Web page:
Social Impact Bonds (SIBs) are a relatively new way of financing social services in Canada. They differ from the normal way of financing social services in that they are funded initially by private sector businesses or foundations, which are reimbursed by governments after 3 to 7 years only if certain agreed upon performance measures are met.
This study examines the experience of applying Social Impact Bonds to the financing of child welfare both in Canada and in Australia and attempt to draw lessons from that experience both for SIBs generally and for funding child welfare in particular. Three funds are examined: Sweet Dreams Social Impact Bond in Saskatchewan and the Newpin Social Benefit Bond and Benevolent Society Social Benefit Bond, both in Australia.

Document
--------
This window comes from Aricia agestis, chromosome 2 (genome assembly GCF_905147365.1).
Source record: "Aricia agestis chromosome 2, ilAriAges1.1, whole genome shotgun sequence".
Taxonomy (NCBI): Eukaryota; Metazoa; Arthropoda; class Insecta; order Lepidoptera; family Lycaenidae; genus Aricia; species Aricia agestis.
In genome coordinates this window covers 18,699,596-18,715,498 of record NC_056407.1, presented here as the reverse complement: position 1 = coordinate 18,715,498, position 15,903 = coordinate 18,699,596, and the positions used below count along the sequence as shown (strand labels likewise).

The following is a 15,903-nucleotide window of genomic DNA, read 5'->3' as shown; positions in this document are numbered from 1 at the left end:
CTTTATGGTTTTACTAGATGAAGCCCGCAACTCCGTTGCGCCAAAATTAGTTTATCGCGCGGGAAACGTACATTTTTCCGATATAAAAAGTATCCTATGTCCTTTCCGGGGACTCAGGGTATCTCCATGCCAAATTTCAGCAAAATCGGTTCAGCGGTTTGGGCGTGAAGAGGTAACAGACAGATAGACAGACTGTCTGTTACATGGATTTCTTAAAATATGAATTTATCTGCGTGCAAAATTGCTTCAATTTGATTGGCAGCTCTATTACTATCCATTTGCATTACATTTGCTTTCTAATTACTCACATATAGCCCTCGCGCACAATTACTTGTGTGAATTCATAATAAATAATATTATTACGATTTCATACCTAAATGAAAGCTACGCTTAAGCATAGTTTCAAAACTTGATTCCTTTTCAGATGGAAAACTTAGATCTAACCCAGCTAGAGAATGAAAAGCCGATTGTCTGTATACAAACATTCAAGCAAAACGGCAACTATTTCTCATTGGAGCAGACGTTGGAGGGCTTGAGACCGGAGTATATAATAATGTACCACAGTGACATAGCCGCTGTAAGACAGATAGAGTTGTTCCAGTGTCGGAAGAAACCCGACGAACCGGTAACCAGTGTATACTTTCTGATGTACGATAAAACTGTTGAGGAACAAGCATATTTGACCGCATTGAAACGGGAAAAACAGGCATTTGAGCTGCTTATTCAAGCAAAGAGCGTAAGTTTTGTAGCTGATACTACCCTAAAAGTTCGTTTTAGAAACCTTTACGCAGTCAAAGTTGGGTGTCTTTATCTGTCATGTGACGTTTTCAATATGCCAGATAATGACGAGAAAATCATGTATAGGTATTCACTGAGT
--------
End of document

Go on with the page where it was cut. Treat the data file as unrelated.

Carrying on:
In previous papers our position has been that governments should avoid SIBs and require performance from all social service spending as a matter of course; we have cautioned against introducing private financing into social service delivery expressing skepticism about its possible impact on overall government spending and on unionized workers. In what follows governments have already made the decision to engage in SIBs. This paper examines the form and extent of that engagement and the lessons that might be learned from it. It deals only with SIBs aimed at keeping very young children out of care. The report summarizes 16 lessons to be learned from the three funds examined and the literature.